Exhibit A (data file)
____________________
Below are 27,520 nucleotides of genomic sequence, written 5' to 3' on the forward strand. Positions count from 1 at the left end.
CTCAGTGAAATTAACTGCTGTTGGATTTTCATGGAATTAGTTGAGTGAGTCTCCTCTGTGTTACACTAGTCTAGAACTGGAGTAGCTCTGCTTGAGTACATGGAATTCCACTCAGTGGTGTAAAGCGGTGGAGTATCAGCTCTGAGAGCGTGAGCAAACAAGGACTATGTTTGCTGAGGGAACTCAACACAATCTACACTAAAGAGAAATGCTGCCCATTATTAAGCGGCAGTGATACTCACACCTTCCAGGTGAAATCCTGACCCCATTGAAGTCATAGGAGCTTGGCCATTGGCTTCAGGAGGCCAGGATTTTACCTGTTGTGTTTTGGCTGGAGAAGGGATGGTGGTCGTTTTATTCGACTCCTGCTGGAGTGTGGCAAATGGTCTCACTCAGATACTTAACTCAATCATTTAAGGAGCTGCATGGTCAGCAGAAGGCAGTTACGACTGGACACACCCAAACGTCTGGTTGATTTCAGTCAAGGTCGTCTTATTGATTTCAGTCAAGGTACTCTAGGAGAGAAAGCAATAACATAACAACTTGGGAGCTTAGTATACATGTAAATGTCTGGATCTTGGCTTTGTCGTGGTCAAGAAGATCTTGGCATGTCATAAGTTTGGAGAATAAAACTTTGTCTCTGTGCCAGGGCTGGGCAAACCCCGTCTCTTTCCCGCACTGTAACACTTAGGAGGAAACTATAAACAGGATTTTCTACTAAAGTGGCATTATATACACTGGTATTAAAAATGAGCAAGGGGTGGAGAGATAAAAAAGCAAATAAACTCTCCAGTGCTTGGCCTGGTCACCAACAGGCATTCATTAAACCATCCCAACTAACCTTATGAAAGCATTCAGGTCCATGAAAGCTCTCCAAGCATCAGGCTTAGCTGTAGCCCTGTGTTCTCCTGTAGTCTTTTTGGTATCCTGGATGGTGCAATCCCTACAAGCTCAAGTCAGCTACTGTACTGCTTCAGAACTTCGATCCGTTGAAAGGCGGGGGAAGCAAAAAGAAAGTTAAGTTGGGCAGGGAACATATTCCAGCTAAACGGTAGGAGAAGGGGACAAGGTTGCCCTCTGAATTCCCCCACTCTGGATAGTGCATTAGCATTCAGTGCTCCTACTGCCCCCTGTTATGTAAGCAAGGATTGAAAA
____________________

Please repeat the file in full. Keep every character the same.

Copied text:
Below are 27,520 nucleotides of genomic sequence, written 5' to 3' on the forward strand. Positions count from 1 at the left end.
CTCAGTGAAATTAACTGCTGTTGGATTTTCATGGAATTAGTTGAGTGAGTCTCCTCTGTGTTACACTAGTCTAGAACTGGAGTAGCTCTGCTTGAGTACATGGAATTCCACTCAGTGGTGTAAAGCGGTGGAGTATCAGCTCTGAGAGCGTGAGCAAACAAGGACTATGTTTGCTGAGGGAACTCAACACAATCTACACTAAAGAGAAATGCTGCCCATTATTAAGCGGCAGTGATACTCACACCTTCCAGGTGAAATCCTGACCCCATTGAAGTCATAGGAGCTTGGCCATTGGCTTCAGGAGGCCAGGATTTTACCTGTTGTGTTTTGGCTGGAGAAGGGATGGTGGTCGTTTTATTCGACTCCTGCTGGAGTGTGGCAAATGGTCTCACTCAGATACTTAACTCAATCATTTAAGGAGCTGCATGGTCAGCAGAAGGCAGTTACGACTGGACACACCCAAACGTCTGGTTGATTTCAGTCAAGGTCGTCTTATTGATTTCAGTCAAGGTACTCTAGGAGAGAAAGCAATAACATAACAACTTGGGAGCTTAGTATACATGTAAATGTCTGGATCTTGGCTTTGTCGTGGTCAAGAAGATCTTGGCATGTCATAAGTTTGGAGAATAAAACTTTGTCTCTGTGCCAGGGCTGGGCAAACCCCGTCTCTTTCCCGCACTGTAACACTTAGGAGGAAACTATAAACAGGATTTTCTACTAAAGTGGCATTATATACACTGGTATTAAAAATGAGCAAGGGGTGGAGAGATAAAAAAGCAAATAAACTCTCCAGTGCTTGGCCTGGTCACCAACAGGCATTCATTAAACCATCCCAACTAACCTTATGAAAGCATTCAGGTCCATGAAAGCTCTCCAAGCATCAGGCTTAGCTGTAGCCCTGTGTTCTCCTGTAGTCTTTTTGGTATCCTGGATGGTGCAATCCCTACAAGCTCAAGTCAGCTACTGTACTGCTTCAGAACTTCGATCCGTTGAAAGGCGGGGGAAGCAAAAAGAAAGTTAAGTTGGGCAGGGAACATATTCCAGCTAAACGGTAGGAGAAGGGGACAAGGTTGCCCTCTGAATTCCCCCACTCTGGATAGTGCATTAGCATTCAGTGCTCCTACTGCCCCCTGTTATGTAAGCAAGGATTGAAAA